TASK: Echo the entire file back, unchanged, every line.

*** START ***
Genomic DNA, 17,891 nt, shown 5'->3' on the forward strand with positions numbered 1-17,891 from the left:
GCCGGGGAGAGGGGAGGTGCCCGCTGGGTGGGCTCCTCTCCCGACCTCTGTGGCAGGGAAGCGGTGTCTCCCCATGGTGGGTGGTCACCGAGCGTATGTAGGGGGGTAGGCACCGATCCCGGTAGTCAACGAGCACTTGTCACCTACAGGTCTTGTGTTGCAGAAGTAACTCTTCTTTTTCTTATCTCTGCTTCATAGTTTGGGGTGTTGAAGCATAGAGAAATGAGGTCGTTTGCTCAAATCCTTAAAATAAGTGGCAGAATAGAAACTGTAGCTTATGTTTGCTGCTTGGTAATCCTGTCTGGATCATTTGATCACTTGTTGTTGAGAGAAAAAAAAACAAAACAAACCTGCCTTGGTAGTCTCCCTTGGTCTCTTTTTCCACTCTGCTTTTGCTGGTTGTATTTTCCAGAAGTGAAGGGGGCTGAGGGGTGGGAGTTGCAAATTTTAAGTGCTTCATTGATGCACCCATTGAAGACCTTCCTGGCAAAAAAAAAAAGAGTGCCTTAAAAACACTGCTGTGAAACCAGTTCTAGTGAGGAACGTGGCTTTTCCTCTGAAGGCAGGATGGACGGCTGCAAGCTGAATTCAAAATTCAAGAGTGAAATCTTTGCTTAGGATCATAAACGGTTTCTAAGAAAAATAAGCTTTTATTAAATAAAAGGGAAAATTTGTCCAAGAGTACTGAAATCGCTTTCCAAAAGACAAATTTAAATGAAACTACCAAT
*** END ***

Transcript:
Genomic DNA, 17,891 nt, shown 5'->3' on the forward strand with positions numbered 1-17,891 from the left:
GCCGGGGAGAGGGGAGGTGCCCGCTGGGTGGGCTCCTCTCCCGACCTCTGTGGCAGGGAAGCGGTGTCTCCCCATGGTGGGTGGTCACCGAGCGTATGTAGGGGGGTAGGCACCGATCCCGGTAGTCAACGAGCACTTGTCACCTACAGGTCTTGTGTTGCAGAAGTAACTCTTCTTTTTCTTATCTCTGCTTCATAGTTTGGGGTGTTGAAGCATAGAGAAATGAGGTCGTTTGCTCAAATCCTTAAAATAAGTGGCAGAATAGAAACTGTAGCTTATGTTTGCTGCTTGGTAATCCTGTCTGGATCATTTGATCACTTGTTGTTGAGAGAAAAAAAAACAAAACAAACCTGCCTTGGTAGTCTCCCTTGGTCTCTTTTTCCACTCTGCTTTTGCTGGTTGTATTTTCCAGAAGTGAAGGGGGCTGAGGGGTGGGAGTTGCAAATTTTAAGTGCTTCATTGATGCACCCATTGAAGACCTTCCTGGCAAAAAAAAAAAGAGTGCCTTAAAAACACTGCTGTGAAACCAGTTCTAGTGAGGAACGTGGCTTTTCCTCTGAAGGCAGGATGGACGGCTGCAAGCTGAATTCAAAATTCAAGAGTGAAATCTTTGCTTAGGATCATAAACGGTTTCTAAGAAAAATAAGCTTTTATTAAATAAAAGGGAAAATTTGTCCAAGAGTACTGAAATCGCTTTCCAAAAGACAAATTTAAATGAAACTACCAAT